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In genocide's aftermath, a long test of endurance

January 29, 2006|Casey Dolan | Times Staff Writer

"I do what I can. I'm not very wonderful."

ODETTE MUKAKABERA, a member of the Rwandan national police force, who is studying to be a lawyer and is infected with HIV in the documentary "God Sleeps in Rwanda"

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SURVIVING the annihilation of a people is a great challenge to the existential self, a tug of war between the affirmation of life and the heavy burden of guilt and despair. Some would rather die than live with the memories.

The examples of 20th century genocide are well known -- the Russian peasantry under Stalin, the Jews under the Nazis, Pol Pot and the Khmer Rouge in Cambodia, the Armenian genocide as conducted by the Turks. Less widely known is the white-hot nihilism of nearly a million Tutsi and moderate Hutu dead in 100 spring days of 1994 in Rwanda -- cut down in medieval fashion, by machete. Genocide in the blink of an eye, perpetrated by the Hutu majority against the Tutsi minority.

By the time Hutu Interahamwe, the name given the ruthless militias, and refugees traversed the Congolese border in midsummer, escaping from a Tutsi rebel army intent on revenge, they left in their wake a nation so thoroughly traumatized that recovery seemed an impossibility.

This has been potent material for filmmakers in recent years, with "Frontline: The Ghosts of Rwanda"; the Canadian film "Shake Hands With the Devil," a portrait of U.N. peacekeeper Lt. Gen. Romeo Dallaire; and the feature films "Sometimes in April" and "Hotel Rwanda." Most tend to concentrate on the genocide itself; few examine the aftermath.

One slim 28-minute film, "God Sleeps in Rwanda," is seeking to do just that by focusing on five female survivors of the Rwandan massacres. Photojournalist and co-director Kimberlee Acquaro had done reports on Rwanda with her husband, investigative journalist Peter Landesman, for Mother Jones and the New York Times Magazine.

"I went to Rwanda on a Pew Fellowship [in 2001]," says Acquaro, a short, vibrant woman with a missionary's commitment. "My subject was women who were working together to rebuild their country. The women that I was focusing on had come back after the genocide."

She met Norah Bagarinkah, director of the program for the International Rescue Committee working with genocide survivors and victims of sexual violence. Bagarinkah became the film's translator, and through her Acquaro met the women.

"It became clear to me that it was the survivors whose [post-genocide] arc was the most dramatic. They came back. They [had] lost everything. And I was focusing on mainly rural women, many who didn't know how to read, who were now in positions of power."

Acquaro is speaking in a mid-Wilshire restaurant, joined by co-director Stacy Sherman, whose background was as a screenwriter. Sherman is tall, quiet and watchful. Neither touches lunch.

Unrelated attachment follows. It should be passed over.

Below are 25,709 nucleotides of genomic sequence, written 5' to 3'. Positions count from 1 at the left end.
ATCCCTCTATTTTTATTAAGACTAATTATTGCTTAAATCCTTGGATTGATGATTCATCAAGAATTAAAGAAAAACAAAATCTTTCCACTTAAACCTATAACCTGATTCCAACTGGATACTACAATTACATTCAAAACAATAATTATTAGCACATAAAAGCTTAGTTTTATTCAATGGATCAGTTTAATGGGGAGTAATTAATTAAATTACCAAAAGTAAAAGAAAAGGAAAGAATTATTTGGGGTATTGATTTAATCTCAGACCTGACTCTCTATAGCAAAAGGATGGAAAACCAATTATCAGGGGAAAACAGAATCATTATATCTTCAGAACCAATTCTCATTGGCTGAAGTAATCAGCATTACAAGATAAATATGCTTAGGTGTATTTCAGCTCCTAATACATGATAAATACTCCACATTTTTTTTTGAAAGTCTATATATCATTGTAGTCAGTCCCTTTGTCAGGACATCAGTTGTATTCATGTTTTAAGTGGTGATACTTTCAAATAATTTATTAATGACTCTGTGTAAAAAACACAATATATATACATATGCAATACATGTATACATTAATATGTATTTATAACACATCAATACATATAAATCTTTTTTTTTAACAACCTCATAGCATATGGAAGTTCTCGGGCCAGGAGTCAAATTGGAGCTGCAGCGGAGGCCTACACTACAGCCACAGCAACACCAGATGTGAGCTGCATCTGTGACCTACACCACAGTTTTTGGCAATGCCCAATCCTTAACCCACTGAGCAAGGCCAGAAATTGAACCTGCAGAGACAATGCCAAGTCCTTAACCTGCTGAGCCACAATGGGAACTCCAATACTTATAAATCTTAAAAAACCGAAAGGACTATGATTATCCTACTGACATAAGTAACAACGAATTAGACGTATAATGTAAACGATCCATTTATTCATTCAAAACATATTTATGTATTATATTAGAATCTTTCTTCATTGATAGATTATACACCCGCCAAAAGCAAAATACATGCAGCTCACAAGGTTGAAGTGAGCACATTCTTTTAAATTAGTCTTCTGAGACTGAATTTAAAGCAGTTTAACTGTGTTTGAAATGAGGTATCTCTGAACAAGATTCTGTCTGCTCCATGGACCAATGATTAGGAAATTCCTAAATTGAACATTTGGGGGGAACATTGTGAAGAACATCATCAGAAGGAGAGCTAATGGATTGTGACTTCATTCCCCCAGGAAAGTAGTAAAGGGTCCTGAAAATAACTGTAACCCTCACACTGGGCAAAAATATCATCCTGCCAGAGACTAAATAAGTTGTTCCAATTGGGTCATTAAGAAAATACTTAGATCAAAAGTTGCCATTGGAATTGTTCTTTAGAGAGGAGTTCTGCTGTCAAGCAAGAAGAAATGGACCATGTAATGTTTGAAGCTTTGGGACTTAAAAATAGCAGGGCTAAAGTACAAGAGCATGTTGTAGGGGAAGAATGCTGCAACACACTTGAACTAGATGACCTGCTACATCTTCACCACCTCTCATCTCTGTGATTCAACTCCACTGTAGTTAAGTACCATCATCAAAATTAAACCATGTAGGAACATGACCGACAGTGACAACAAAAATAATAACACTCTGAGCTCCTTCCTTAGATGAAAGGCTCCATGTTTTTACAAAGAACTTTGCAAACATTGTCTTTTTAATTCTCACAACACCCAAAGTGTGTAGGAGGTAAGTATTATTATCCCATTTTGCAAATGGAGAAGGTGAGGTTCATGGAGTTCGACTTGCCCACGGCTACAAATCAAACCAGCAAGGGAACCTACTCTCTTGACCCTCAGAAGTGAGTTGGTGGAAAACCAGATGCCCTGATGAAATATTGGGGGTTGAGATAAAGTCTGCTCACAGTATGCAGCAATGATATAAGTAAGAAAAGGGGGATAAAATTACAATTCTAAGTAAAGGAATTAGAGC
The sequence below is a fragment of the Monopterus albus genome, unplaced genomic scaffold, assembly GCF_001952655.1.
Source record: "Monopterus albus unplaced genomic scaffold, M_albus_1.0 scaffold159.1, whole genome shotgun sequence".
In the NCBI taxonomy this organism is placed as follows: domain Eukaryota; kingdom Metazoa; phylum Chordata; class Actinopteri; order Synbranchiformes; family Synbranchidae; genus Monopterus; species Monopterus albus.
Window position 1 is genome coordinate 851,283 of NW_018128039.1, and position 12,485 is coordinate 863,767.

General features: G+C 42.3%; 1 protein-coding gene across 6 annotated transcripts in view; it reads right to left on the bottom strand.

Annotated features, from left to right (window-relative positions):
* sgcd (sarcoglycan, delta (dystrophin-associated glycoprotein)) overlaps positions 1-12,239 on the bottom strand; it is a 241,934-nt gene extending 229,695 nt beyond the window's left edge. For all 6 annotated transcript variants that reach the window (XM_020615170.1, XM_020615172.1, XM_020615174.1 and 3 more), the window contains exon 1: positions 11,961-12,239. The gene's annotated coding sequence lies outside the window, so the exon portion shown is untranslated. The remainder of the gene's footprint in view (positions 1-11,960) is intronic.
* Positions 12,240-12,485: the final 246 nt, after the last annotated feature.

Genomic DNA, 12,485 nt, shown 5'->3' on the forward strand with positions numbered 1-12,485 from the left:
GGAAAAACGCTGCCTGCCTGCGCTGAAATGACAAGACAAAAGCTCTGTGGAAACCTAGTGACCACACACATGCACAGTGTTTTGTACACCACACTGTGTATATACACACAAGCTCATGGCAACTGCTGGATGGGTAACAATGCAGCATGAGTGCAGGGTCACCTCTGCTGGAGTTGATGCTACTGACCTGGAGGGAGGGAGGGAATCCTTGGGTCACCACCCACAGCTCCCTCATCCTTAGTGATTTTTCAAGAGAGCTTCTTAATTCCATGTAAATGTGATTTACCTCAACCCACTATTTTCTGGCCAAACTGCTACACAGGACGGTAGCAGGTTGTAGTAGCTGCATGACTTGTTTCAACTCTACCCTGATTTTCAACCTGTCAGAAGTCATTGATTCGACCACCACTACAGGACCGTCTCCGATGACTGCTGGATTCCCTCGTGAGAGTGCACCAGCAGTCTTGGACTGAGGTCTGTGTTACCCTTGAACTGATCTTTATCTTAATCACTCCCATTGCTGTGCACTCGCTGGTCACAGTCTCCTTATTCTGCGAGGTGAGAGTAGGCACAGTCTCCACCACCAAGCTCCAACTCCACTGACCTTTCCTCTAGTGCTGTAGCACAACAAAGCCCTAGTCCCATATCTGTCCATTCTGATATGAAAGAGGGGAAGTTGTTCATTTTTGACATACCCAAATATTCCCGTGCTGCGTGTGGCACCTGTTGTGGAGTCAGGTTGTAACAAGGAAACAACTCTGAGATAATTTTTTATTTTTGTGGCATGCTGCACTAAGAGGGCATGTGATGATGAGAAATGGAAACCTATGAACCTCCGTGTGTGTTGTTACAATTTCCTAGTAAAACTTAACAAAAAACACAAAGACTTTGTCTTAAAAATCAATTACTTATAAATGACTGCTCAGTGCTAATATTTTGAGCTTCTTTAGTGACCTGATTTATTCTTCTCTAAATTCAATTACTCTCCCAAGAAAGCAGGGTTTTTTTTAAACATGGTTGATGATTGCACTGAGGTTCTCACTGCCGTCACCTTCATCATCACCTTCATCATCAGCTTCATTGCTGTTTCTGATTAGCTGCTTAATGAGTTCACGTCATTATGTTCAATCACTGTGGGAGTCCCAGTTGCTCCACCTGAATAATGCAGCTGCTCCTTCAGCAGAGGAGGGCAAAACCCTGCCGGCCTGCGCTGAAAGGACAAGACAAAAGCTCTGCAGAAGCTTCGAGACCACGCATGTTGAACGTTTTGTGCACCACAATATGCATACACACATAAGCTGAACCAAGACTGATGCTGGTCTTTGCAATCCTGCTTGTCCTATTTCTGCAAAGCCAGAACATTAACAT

Sherman had read the magazine pieces and was impressed. "I wanted to make a film and said, 'Let's go.' Kimberlee grabbed her camera, and we literally booked our flight and went. So it was self-financed

"God Sleeps in Rwanda" is a film in which the grace notes fall in the silences. There is a rhythm between moments of motion and stillness, sound and silence, between the interviews and the ambient noise of the banana groves and wind-blown grass.

"Motion and stillness is what works in a poem," says Acquaro. "Lyrically, you have the ups and downs, the waves. That was important to us, to have that sensibility, because that was what we experienced there."

Much of the footage was shot on the fly.

"There was no sound person, no lights," says Sherman. "It's pulling up to these homes they live in and they don't know we're coming. They're doing what they're doing, taking care of their children or out getting water and ... 'Can we talk to you?' "

Rosario Dawson narrates the documentary, in which five women are featured; four are interviewed. There is an arc from interview to interview, moving from the most traumatized -- Severa Mukakinani, who was gang-raped so often that she lost count and whose seven children were killed in front of her -- to Joseline Mujawamariya, who, after her return to her village, became a civic leader, without much education, in charge of a road-building project that was completed during filming.

"We wanted that arc to be ... the arc of genocide and recovery," says Sherman. "In the same way that you go through tragedy all the way. Never is that tragedy completely gone. But you ... push to move forward and [achieve] a sense of hope."

Rebuilding Rwanda comes with an added burden, the most tragically pernicious of which is AIDS and the high number of HIV infections. Fifi Mukangoga, the second woman profiled, dies from AIDS/HIV infection contracted during repeated rapes. Antiretroviral drugs priced at less than $80 a month were prohibitively expensive to Mukangoga as well as the great majority of Rwandan women.

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